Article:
With less than two percent of this Central American nation having been urbanized, natural and historic attributes such as stunning Mayan temples, glorious Spanish-colonial architecture, lush jungles, volcano-ringed lakes, and deep caves take center stage.
Milford Sound, New Zealand
Despite the fact that there are plenty of ways to admire it—from kayaks and cruise ships to helicopters and hiking trails—this breathtaking cliff-lined fjord in New Zealand’s aptly named Fiordland National Park remains refreshingly unspoiled.
Take the Philippines’ most sparsely populated region, add natural wonders such as remote tropical islands, exquisite beaches, subterranean rivers, and lush jungle, and this 269-mile-long archipelago’s fame among paradise-seekers makes perfect sense.
Sleeping Bear Dunes National Lakeshore, Michigan, USA
Towering sand dunes and Caribbean-caliber waters meet pristine beaches and secluded islands in this national park on Lake Michigan’s Leelanau Peninsula. No wonder the place is renown among hikers and paddlers.
With nearly 12 percent of its territory protected as parkland, Gabon’s African rainforests and open plains still teem with mandrills, hippos, elephants, and other exotic wildlife. The uncrowded white-sand beaches of its Atlantic coast, meanwhile, are prime places for some serious R&R.
Since emerging from the shadow of the Soviet Union, this Central Asian nation has developed an appealing homestay network and introduced visa-free travel. And why not? After all, its pristine mountainscapes, verdant pasture lands, and picturesque lakes deserve to be shared.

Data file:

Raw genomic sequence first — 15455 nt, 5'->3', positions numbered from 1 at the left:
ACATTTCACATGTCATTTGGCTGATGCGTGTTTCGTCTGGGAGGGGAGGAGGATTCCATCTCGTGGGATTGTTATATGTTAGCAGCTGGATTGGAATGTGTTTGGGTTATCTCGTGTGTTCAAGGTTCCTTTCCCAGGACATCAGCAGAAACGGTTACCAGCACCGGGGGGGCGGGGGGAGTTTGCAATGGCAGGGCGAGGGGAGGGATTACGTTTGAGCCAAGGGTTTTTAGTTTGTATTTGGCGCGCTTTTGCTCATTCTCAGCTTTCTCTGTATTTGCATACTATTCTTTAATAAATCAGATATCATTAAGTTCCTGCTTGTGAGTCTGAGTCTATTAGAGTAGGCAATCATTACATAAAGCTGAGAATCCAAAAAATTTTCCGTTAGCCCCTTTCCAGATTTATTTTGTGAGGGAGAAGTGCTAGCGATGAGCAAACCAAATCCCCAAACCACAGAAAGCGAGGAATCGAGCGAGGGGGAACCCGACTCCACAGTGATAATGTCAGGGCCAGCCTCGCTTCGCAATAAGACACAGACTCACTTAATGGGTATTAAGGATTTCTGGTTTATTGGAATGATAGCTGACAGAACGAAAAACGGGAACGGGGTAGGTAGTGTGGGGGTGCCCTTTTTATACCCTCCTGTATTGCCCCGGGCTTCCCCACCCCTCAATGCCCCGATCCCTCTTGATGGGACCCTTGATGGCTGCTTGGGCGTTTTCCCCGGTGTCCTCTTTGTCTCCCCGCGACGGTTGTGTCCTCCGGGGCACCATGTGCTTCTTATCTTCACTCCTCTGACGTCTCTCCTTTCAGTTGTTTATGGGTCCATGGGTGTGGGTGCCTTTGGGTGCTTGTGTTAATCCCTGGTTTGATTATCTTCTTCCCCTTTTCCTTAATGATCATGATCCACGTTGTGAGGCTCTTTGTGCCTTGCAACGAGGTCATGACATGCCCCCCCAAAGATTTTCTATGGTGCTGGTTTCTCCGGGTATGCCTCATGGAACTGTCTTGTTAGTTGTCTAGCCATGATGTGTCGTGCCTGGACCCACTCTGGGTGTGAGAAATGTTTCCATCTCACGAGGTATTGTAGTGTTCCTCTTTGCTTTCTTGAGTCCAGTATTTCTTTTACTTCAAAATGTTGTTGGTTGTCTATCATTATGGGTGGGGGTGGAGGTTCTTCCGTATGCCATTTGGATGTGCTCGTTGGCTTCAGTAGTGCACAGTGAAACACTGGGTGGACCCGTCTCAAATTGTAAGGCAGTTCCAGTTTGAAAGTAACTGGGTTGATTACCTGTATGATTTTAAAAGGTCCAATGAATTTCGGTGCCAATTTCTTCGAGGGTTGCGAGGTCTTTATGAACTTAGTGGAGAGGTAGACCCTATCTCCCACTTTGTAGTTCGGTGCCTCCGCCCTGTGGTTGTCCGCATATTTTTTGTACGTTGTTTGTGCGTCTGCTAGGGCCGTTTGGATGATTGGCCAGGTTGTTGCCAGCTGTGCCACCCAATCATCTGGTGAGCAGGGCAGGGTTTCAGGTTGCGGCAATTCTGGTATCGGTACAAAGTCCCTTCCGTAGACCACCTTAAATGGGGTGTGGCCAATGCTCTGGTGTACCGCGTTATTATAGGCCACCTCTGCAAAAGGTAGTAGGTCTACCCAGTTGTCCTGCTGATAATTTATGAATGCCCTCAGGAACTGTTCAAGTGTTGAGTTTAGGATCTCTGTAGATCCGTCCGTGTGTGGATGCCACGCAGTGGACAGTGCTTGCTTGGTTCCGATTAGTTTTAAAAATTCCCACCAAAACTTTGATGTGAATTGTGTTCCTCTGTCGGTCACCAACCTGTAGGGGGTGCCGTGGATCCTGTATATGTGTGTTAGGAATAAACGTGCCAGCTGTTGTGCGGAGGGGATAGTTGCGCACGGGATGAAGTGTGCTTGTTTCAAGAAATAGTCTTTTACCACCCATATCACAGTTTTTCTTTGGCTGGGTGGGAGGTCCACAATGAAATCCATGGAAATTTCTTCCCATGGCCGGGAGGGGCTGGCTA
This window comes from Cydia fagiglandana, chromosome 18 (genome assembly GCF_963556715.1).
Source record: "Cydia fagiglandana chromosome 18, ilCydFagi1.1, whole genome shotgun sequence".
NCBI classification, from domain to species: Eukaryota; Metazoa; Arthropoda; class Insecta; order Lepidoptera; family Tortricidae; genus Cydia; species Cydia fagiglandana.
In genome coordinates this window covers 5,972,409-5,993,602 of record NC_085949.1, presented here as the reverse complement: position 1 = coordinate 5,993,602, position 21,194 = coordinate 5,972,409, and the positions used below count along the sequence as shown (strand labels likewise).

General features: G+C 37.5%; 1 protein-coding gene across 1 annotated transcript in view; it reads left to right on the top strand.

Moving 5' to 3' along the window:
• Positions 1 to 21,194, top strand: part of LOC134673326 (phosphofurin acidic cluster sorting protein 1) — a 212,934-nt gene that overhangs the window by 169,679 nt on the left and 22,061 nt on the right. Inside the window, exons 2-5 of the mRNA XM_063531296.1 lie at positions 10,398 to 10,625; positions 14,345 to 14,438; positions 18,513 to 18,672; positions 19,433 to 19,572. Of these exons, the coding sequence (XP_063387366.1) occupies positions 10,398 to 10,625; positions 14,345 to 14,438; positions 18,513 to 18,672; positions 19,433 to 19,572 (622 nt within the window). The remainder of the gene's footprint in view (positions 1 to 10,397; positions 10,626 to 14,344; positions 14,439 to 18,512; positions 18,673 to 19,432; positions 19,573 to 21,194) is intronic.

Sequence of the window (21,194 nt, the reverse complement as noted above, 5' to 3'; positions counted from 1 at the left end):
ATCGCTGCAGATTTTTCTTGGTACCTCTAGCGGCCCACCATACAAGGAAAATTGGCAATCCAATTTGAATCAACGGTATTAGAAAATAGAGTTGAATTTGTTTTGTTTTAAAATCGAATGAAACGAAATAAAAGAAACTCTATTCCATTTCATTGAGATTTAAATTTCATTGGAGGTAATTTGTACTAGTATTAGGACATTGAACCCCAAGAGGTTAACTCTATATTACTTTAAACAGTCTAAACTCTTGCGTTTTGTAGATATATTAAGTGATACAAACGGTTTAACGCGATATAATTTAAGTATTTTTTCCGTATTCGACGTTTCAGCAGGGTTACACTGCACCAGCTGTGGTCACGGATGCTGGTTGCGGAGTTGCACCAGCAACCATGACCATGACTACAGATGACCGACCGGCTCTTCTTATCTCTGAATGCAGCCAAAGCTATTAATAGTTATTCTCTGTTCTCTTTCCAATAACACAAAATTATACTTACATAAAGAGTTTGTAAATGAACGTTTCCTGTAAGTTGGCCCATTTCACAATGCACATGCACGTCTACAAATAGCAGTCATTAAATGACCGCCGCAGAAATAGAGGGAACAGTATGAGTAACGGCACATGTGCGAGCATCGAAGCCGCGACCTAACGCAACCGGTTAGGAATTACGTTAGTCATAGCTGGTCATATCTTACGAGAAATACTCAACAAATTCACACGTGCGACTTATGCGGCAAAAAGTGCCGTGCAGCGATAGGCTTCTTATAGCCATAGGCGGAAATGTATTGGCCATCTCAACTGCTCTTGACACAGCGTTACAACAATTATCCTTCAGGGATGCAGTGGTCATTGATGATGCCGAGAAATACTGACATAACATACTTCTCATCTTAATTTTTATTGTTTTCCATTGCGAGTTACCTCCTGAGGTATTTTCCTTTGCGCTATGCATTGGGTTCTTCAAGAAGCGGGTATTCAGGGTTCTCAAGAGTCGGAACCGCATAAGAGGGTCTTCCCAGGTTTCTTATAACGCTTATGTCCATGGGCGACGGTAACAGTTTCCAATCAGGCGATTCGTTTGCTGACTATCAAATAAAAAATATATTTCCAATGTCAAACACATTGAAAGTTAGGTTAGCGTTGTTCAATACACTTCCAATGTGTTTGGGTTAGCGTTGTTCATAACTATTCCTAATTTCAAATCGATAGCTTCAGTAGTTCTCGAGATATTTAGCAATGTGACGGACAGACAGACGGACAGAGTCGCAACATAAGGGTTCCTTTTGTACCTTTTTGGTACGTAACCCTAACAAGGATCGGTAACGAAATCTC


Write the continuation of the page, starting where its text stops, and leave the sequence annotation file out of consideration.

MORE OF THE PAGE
Think every Greek island has been overrun? Think again. Despite being connected to the mainland by a causeway, Lefkada remains surprisingly unaffected by tourism, with pretty villages and wild olive groves dotting its hilly interior, and picturesque bays and inlets lining its southeastern coast.
The largest U.S. state is also big on places-less-travelled, from unclimbed mountains and crevasse-riddled glaciers to Russian cemeteries and national parks that get fewer annual visitors than the International Space Station.
The remoteness of this 18-island archipelago in the North Atlantic keeps it off Europe’s tourism track, despite the fact that it’s beautifully decorated with colourful cottages and grass-roofed churches, many of which are linked by cairn-marked footpaths skirting craggy mountains and dramatic fjords.
Grand Manan, New Brunswick, Canada
This island in the Bay of Fundy is so peaceful that not a single traffic light disrupts the flow of its extremely light traffic. Some of those drivers have come to explore Grand Manan’s dramatic rugged coast, frolic in its sandy coves, and admire its historic lighthouses.
Covered as it is by a vast ice sheet, it’s not surprising that the human population of the world’s fifth-largest continent numbers in the mere thousands. With so few people around, there’s certainly no danger of crowds forming around Antarctica’s massive ice shelves, glacier-clad mountain ranges, flocks of penguins, and pods of whales.